If we’re doing a grammar lesson let’s say, I might ask: “Okay I want you to think about our lesson today, and think how you feel about nouns. Do you understand what a noun is? If you’re reading something, would you be able to pick out the nouns?”. I’d then give them some think-time, usually about ten seconds, and then ask them to rate themselves.
So on this scale holding up:
- 1 finger means they did not understand the concept and they’re lost.
- 2 fingers mean they kind of get it but they’re definitely going to need to sit with the teacher for a quick reteach— maybe they have a couple quick questions for example.
- 3 fingers would mean ‘I’m proficient, I understand this, I might have a couple of questions, but I’m pretty good to go and get started on the activity by myself’.
- 4 fingers mean ‘I’m out this world with this! I really understand it and could probably even teach it!’.
What I love about using this point scale is that those 4s can become your student helpers. When we’re in a classroom with eighteen to twenty other students who are feeling a little overwhelmed, we don’t have time to get to every single student. So those 4s who are telling me they’ve understood the concept well enough to teach it (of course I’ll always check), can go around and help with some of the students who have graded themselves a 2.
So after they’ve rated themselves is tell the 1s and 2s to come to my table as a small group while 3s and 4s can go ahead and get started on whatever the independent part of the assignment is.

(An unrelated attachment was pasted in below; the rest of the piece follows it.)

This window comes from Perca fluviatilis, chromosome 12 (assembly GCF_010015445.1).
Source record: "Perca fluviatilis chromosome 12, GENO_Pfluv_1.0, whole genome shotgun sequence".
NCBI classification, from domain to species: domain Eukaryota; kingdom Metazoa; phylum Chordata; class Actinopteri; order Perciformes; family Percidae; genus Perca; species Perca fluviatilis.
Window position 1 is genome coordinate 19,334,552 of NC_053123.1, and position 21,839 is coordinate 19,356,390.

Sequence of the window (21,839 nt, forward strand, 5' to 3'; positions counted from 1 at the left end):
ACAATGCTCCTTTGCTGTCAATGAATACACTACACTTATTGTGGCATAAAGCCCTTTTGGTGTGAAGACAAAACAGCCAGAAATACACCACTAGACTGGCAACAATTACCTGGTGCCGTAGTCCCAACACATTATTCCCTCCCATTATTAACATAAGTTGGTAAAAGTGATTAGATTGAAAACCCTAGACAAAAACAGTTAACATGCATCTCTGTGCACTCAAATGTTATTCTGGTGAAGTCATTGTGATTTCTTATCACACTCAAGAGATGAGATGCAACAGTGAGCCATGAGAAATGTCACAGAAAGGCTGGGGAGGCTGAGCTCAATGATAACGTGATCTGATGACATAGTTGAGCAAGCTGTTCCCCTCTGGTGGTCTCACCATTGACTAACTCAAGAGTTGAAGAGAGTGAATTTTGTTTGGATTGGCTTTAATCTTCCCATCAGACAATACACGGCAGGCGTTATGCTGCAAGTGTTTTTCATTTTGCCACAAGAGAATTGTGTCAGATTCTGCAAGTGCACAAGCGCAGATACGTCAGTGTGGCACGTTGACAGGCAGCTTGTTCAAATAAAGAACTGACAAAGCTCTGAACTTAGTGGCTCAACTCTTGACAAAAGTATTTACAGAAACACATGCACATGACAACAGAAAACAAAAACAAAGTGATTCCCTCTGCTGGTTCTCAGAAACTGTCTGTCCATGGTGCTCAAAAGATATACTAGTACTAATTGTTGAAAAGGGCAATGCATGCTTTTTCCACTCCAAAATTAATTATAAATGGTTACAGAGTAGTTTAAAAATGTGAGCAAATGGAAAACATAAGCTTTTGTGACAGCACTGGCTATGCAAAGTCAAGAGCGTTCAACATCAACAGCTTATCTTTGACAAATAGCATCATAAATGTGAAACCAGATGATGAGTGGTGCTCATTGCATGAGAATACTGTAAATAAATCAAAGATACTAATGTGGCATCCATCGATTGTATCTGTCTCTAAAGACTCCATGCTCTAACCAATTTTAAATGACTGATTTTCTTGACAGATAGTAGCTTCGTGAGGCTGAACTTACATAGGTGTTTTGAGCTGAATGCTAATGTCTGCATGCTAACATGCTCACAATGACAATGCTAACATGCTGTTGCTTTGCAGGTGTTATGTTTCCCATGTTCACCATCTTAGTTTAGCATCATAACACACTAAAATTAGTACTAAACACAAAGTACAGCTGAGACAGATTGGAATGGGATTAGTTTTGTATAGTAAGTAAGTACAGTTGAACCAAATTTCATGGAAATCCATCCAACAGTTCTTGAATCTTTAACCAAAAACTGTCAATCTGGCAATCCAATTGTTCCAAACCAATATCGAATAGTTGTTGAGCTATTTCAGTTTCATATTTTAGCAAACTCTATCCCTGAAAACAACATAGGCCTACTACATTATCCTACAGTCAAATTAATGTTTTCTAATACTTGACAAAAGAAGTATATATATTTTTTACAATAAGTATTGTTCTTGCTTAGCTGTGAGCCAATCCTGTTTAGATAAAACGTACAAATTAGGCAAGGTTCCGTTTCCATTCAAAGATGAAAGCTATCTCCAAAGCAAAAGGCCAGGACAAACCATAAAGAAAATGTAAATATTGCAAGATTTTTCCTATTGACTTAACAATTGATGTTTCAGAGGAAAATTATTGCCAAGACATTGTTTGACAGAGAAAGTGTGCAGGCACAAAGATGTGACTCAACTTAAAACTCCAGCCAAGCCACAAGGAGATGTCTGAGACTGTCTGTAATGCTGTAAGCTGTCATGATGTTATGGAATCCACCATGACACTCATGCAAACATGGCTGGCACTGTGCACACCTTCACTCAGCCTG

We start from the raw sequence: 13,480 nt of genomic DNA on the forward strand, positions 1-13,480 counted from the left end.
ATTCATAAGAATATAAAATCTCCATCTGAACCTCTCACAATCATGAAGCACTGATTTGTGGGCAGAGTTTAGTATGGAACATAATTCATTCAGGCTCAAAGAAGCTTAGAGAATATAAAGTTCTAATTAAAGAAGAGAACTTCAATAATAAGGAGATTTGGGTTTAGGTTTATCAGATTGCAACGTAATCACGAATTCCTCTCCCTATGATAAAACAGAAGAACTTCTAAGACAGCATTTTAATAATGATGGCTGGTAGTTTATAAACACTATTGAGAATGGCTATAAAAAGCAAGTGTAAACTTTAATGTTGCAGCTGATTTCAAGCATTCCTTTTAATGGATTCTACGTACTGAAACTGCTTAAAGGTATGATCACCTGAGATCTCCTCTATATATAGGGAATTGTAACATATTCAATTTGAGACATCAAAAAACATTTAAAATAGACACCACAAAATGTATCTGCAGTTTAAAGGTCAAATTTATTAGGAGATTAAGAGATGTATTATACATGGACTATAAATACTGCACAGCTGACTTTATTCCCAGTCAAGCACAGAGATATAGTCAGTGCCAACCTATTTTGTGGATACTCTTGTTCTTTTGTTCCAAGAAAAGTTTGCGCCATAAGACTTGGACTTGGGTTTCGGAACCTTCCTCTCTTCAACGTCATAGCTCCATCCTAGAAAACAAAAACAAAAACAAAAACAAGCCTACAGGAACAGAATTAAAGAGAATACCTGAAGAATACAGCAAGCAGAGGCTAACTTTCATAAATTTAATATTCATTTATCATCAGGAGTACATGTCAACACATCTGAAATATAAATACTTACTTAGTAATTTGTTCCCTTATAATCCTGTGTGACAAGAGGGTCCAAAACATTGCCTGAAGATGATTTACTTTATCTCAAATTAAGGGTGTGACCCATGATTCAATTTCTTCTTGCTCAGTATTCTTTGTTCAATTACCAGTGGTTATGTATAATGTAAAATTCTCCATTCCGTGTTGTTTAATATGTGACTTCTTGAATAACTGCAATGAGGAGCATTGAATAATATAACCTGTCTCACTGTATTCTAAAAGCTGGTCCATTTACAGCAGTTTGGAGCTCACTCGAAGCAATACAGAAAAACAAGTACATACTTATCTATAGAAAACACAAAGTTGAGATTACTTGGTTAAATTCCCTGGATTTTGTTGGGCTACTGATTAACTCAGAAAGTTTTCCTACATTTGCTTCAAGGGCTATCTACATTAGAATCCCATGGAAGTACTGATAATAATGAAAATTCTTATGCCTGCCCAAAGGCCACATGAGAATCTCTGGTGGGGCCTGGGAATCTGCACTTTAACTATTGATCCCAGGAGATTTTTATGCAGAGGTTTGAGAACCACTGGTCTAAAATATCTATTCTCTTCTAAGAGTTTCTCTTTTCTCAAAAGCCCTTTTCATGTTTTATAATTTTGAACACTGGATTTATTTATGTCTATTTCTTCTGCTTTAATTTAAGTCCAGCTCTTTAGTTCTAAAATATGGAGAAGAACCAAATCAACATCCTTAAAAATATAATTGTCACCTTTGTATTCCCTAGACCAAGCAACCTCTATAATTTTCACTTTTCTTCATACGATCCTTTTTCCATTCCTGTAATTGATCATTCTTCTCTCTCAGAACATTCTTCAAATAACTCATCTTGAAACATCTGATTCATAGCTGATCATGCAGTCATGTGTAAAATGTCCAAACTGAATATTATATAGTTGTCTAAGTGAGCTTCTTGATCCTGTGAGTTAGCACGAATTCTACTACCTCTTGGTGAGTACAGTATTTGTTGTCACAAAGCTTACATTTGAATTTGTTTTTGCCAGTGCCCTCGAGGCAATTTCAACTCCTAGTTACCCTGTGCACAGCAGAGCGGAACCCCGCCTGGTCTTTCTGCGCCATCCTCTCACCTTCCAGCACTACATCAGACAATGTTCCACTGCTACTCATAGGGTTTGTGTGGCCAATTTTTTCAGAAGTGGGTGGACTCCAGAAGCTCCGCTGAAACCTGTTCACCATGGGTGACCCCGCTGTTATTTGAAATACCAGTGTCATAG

I know many teachers are concerned that students will lie about how they’re feeling because they want to just want to get started, but I’ve used this concept in second and third grade, and the majority of the time students are very honest about how they’re feeling. The 2s especially are usually honest! They know they’ll get to come and sit with me and have a quick little extra reteach, while the 4s do really want to get up and help teach. Of course, that means you might end up with extra 4s! Students love helping, so be careful and make sure to spot-check them first!
So a little bonus head signal for you is called ‘Shoulder Tap’. Like I said earlier, I really enjoy doing classroom discussions— I like for students to be able to speak and have a conversation about a concept in a very casual manner without them having to raise their hand to share.
So, for Shoulders— this is a way for students to agree that they were thinking the same thing that someone else has just said. I find so often it happens that a student will be talking about something, or someone says an answer and all of a sudden all of the other kids will shout out: ‘No, they took my answer! That’s what I was thinking!’. Or maybe during their time they’ll share the exact same story or the same exact thought. Of course, you want them to share, you want to be able to validate what they’re saying, but you don’t have time to hear ten of the same story.
Shoulders then is a great way for students to say ‘That’s what I was thinking’ or ‘That’s what I was going to say’. I’ve seen that if you train your students to use this, it’s a great way to bust those shout-outs that can happen when you’re doing classroom discussions.
Using hand signals in the classroom as part of your formative assessment routine can be pretty powerful! Heads and Noses, the Four Finger Scale, and my bonus gesture Shoulders are all great ways to be more effective and efficient in your classroom. Using hand gestures helps cut down on talking time, the time it can take to spot-check where your students are at with a concept, as well as generally just curb shouting out for a more synchronized dynamic in the class. Let me know if you use any of these concepts in your classroom!